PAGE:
July 31, 2018
Fiscally-challenged MoviePass July 31 announced it is increasing the monthly cost of its theatrical ticket subscription service 50% to $14.95 within the next 30 days.
Corporate parent Helios and Matheson Analytics said the service would also restrict subscriber access to new movies opening on more than 1,000 screens during the first two weeks of release.
“These changes are meant to protect the longevity of our company and prevent abuse of the service,” CEO Mitch Lowe said in a statement. “While no one likes change, these are essential steps to continue providing the most attractive subscription service in the industry.”
MoviePass said the move would cut monthly churn by 60% and prevent abuse of the service. It claims to be generating $4 to $6 per subscriber in non-subscription (concessions) revenue in the current third quarter.
“Over the past year, we challenged an entrenched industry while maintaining the financially transparent records of a publicly traded company,” Ted Farnsworth, CEO of Helios, said in a statement. “We believe that the measures we began rolling out last week will immediately reduce cash burn by 60% and will continue to generate lower funding needs in the future.”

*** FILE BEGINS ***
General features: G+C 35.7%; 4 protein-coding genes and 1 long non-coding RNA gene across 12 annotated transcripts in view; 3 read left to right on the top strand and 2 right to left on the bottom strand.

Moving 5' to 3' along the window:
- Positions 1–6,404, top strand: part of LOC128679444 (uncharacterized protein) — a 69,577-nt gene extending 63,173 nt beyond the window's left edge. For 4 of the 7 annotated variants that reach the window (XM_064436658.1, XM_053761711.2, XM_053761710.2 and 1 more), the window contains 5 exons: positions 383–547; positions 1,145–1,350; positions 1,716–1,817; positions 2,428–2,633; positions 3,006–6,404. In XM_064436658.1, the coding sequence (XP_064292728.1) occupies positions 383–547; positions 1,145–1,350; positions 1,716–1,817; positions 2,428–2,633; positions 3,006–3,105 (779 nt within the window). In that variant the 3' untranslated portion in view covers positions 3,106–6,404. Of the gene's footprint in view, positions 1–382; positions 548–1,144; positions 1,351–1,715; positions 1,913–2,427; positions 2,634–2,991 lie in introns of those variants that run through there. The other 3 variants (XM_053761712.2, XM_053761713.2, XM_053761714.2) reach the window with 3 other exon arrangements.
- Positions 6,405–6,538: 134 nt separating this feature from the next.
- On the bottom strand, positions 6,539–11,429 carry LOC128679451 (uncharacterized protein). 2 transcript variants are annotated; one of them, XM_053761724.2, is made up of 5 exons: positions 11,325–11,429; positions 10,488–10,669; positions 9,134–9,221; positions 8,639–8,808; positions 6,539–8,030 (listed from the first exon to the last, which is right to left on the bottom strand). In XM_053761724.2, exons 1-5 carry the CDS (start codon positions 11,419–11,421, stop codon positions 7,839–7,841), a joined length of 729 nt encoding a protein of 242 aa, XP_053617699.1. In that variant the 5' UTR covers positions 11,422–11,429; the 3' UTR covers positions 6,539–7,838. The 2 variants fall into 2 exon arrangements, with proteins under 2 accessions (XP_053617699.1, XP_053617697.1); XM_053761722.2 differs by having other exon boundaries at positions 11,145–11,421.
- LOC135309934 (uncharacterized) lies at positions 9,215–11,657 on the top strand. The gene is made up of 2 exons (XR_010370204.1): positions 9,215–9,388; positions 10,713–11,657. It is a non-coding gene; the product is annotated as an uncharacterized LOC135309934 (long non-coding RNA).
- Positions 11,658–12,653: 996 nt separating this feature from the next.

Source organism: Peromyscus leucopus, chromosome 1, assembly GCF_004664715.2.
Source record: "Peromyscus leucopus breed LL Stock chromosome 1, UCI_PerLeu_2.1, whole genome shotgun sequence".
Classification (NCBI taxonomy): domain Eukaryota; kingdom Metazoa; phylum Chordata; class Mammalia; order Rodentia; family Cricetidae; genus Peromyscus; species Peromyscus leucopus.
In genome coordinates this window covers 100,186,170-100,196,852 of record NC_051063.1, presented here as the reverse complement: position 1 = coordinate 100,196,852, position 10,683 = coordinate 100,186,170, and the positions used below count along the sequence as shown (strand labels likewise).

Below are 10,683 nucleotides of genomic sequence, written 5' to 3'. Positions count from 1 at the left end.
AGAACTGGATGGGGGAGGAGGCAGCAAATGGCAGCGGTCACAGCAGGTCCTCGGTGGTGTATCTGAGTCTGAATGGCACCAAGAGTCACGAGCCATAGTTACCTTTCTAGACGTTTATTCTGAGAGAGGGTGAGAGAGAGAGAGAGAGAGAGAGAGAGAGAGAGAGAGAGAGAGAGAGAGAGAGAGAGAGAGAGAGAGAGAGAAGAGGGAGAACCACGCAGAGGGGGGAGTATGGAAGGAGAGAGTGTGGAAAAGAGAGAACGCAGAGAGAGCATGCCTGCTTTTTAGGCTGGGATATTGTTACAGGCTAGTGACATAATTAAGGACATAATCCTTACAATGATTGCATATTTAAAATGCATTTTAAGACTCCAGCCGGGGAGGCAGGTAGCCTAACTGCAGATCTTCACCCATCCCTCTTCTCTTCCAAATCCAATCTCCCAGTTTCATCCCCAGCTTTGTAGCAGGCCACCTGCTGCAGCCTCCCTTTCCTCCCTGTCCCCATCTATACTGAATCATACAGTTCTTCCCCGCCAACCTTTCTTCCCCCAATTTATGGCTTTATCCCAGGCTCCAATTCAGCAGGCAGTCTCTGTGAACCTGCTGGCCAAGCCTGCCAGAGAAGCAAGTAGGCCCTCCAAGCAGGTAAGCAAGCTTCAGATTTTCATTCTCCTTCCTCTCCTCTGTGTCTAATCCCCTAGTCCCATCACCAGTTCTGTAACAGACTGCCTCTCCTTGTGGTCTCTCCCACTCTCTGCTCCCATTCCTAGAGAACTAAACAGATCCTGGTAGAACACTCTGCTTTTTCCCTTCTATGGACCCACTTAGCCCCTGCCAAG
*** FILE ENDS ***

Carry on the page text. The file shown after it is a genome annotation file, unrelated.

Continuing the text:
Approaching the one-year anniversary of its standard $9.95 price point, MoviePass has grown to more than 3 million members, and claims to be contributing to “record” box office growth, responsible for about 6% of the nation’s total box office sales in the first half of 2018.
Much of that sub growth has been fueled by a business model that enables users to watch movies for free 30 days out of 31-day month. The more subscribers frequent theaters, the more MoviePass has to pay exhibitors full face-value for each ticket consumed.
The service said it would continue with surge pricing for more popular movies, partnerships with 3rd party media inventory to increase scale and reach of marketing efforts driven by data; creating strategic marketing partnerships and promotions with studios, content owners, and brands, and integration of Moviefone.com to support the media buys of brands and studios
The service also operates MoviePass Ventures and MoviePass Films, which acquire, fund and distribute indie movies.
Regardless, news of the changes didn’t stop HMNY shares from falling – down more than 5% at 75 cents per share in midmorning trading.
On Yahoo Finance, hosts discussed their dissatisfaction with MoviePass.